Rosenlee talks about educational equity on Hawaii Public Radio
HSTA President Corey Rosenlee told Hawaii Public Radio’s “Town Square” program that Oahu’s Leeward Coast and other areas of the islands suffer from a lack of experienced teachers, creating inequality in Hawaii’s public schools.
He made the comments during the hour-long program Aug. 3, during which he answered questions from callers across the state, some of whom were frustrated former teachers who left the Department of Education because of a number of difficulties.
“We do have a new superintendent, and we’re looking forward to what’s going to happen there,” Rosenlee told “Town Square” host Neal Milner. “Unfortunately, there are still some major problems that happened last year that will continue this year.”
“We’re going to have tens of thousands of children walk into classrooms next week and they are not going to have a qualified teacher,” Rosenlee said.
He pointed to a study by the DOE called “The DOE Equity Plan.”
“We’ve always known that we’ve had a teacher shortage, but when we look at specific areas, such as the Leeward Coast, 30 to 40 percent of all the teachers in that area are either in their first year of teaching, they’re unqualified or they are teaching out of their field of expertise,” Rosenlee said. “This has been a perpetual problem, but it’s getting worse. And so these kids are denied year after year a quality teacher.”
“What’s causing this problem? Low pay,” Rosenlee said.
Even with the teachers’ new contract which raises their pay by nearly 14 percent over four years, they’re still paid significantly lower than counterparts in mainland cities with similarly high costs of living.
Teachers in Hawaii are the worst paid in the country, when you factor in Hawaii’s high cost of living, and are routinely paid $10,000 to $15,000 less a year than many school districts on the mainland, Rosenlee said.
As a result, “We just cannot recruit and keep teachers,” he said.
Right now, there is still an overemphasis on testing, and teaching to the test, Rosenlee said.
“Too often what we have is mandated curriculum: top-down curriculum of what teachers are supposed to teach, so unfortunately, those things have not changed,” he added.
If you combine the top-down mandates teachers deal with along with the low pay, it’s difficult to keep teachers in Hawaii.
“Hawaii has a huge turnover rate and it’s getting worse,” Rosenlee said.
There are fewer student teachers going into the profession and more teachers leaving the profession, Rosenlee said, “which is creating the gap.”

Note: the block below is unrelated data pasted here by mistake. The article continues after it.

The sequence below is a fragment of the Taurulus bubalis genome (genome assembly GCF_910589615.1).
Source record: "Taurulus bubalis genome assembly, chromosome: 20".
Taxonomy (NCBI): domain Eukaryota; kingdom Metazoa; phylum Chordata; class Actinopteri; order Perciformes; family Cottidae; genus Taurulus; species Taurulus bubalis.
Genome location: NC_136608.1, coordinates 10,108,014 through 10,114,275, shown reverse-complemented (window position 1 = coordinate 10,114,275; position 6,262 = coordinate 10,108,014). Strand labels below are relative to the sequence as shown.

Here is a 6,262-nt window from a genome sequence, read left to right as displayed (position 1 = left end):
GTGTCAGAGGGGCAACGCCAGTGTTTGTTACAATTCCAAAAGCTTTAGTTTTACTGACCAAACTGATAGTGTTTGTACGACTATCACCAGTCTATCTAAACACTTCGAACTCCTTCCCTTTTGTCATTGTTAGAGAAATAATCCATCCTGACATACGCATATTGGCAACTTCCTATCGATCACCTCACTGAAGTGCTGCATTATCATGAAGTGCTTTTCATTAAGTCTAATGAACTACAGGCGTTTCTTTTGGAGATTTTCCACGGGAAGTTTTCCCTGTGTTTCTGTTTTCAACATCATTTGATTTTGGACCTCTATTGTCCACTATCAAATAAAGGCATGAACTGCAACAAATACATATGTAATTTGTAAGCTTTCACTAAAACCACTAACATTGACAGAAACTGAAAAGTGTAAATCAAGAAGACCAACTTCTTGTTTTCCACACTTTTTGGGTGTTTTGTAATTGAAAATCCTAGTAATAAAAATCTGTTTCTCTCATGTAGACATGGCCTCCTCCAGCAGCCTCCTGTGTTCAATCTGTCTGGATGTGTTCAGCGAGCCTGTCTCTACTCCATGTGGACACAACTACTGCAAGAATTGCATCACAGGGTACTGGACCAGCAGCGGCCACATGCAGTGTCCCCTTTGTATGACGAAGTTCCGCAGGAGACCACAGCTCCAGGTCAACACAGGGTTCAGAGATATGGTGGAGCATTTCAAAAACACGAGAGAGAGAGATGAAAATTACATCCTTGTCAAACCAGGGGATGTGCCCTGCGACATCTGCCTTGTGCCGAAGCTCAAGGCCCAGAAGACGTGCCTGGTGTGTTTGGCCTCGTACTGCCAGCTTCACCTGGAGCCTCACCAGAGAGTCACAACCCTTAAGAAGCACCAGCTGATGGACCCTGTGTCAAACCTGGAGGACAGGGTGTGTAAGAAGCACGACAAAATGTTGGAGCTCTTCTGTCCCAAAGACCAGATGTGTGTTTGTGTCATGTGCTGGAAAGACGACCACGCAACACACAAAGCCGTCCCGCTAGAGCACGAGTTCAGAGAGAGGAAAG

At the beginning of last school year (2016-2017), there were 650 teaching vacancies. The DOE has not yet reported the vacancy numbers for the 2017-2018 school year.
“Teachers in Hawaii just can’t afford to live here,” Rosenlee said. New teachers arrive from the mainland, living three to four people in a house and when they want to buy a house and start a family, they can’t afford to do that in Hawaii, so they leave, Rosenlee added.
“Why in Hawaii do we allow this inequality to continue and to perpetuate itself?” Rosenlee said.
Even though Hawaii has a statewide educational system where all schools are funded equally, Rosenlee said the reality is that all schools are “equally underfunded.” Those public schools whose communities have more resources and are able to fundraise from businesses and families often have better facilities and programs, because they have the financial means to do so, he said.
“It’s painful,” Rosenlee said. “At the heart of the matter is do we as a state, do we as a country, do we believe that every child should have a quality education. And should every child have a qualified teacher and the basic necessities for a classroom. And we know we’re not providing that in Hawaii. And I think it’s something that we must all demand of our politicians.”
“Every person has to say to their politician, ‘Education matters. It’s about my child, my grandchild, or my niece.’ And only then are we going to see any action,” Rosenlee added.
Listen to Corey Rosenlee’s entire interview and hear from former teachers calling in to Hawaii Public Radio here. Click here